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Wabanaki Health and Wellness, which provides behavioral health, housing support and other services to Wabanaki community members, has received $1.38 million build and improve public health and wellness services and treatment programs.
The funding, announced by U.S. Sens. Susan Collins, R-Maine, and Angus King, I-Maine, was awarded through the U.S. Centers for Disease Control and Prevention’s office for state, tribal, local, and territorial support. It will help the Wabanaki group respond to, and mitigate public health threats to improve the health of tribal communities across Maine.
“The COVID-19 pandemic has highlighted the need for every Maine community to have robust public health infrastructure. This important funding for Wabanaki Health and Wellness will be a critical resource for Maine’s tribal communities and allow WHW to continue expanding health and wellness services across our state,” Collins and King said in a joint statement.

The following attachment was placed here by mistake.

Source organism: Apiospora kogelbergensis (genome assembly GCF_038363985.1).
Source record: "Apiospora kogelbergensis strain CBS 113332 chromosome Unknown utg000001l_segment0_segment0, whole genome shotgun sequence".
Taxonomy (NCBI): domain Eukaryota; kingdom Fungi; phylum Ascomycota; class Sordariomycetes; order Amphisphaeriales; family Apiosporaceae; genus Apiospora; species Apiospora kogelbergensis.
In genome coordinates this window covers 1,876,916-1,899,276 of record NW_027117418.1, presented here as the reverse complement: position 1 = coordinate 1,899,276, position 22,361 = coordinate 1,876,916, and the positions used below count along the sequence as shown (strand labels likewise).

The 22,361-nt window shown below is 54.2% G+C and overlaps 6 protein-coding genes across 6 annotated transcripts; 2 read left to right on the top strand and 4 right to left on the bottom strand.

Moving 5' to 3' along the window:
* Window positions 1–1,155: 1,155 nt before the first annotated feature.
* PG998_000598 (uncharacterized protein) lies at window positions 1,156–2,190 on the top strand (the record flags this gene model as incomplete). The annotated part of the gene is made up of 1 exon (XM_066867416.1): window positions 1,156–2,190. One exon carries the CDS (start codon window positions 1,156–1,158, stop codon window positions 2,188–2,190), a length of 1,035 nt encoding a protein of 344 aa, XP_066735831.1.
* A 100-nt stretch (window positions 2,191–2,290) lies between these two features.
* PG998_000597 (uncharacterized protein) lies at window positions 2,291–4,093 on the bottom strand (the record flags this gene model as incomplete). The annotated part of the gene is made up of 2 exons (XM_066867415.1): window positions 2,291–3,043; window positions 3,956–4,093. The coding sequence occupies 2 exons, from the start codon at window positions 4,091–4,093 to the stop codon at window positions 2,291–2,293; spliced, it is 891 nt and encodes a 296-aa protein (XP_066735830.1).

Wabanaki Health and Wellness previously received grants of $2.7 million and $1 million to expand public health services during the COVID-19 pandemic, the senators said.
“Every decision we make is based on the health and healing of our Wabanaki communities, and with this grant, we can provide a broader, more holistic set of services and continue to create opportunities for healing in our communities,” said Lisa Sockabasin, director of Wabanaki Public Health. “By increasing our capacity and strengthening our organization, we can serve, lead, and transform lives.”
The grant will cover $617,504 for opioid overdose prevention services, $265,000 for suicide prevention services, as well as other funds for data modernization and other efforts, Sockabasin said.
Established in 1996, Wabanaki Health and Wellness serves four federally recognized tribes located in five communities: the Houlton Band of Maliseet Indians, the Aroostook Band of Micmacs, the Passamaquoddy Tribe at Indian Township, the Passamaquoddy Tribe at Pleasant Point, and the Penobscot Nation.
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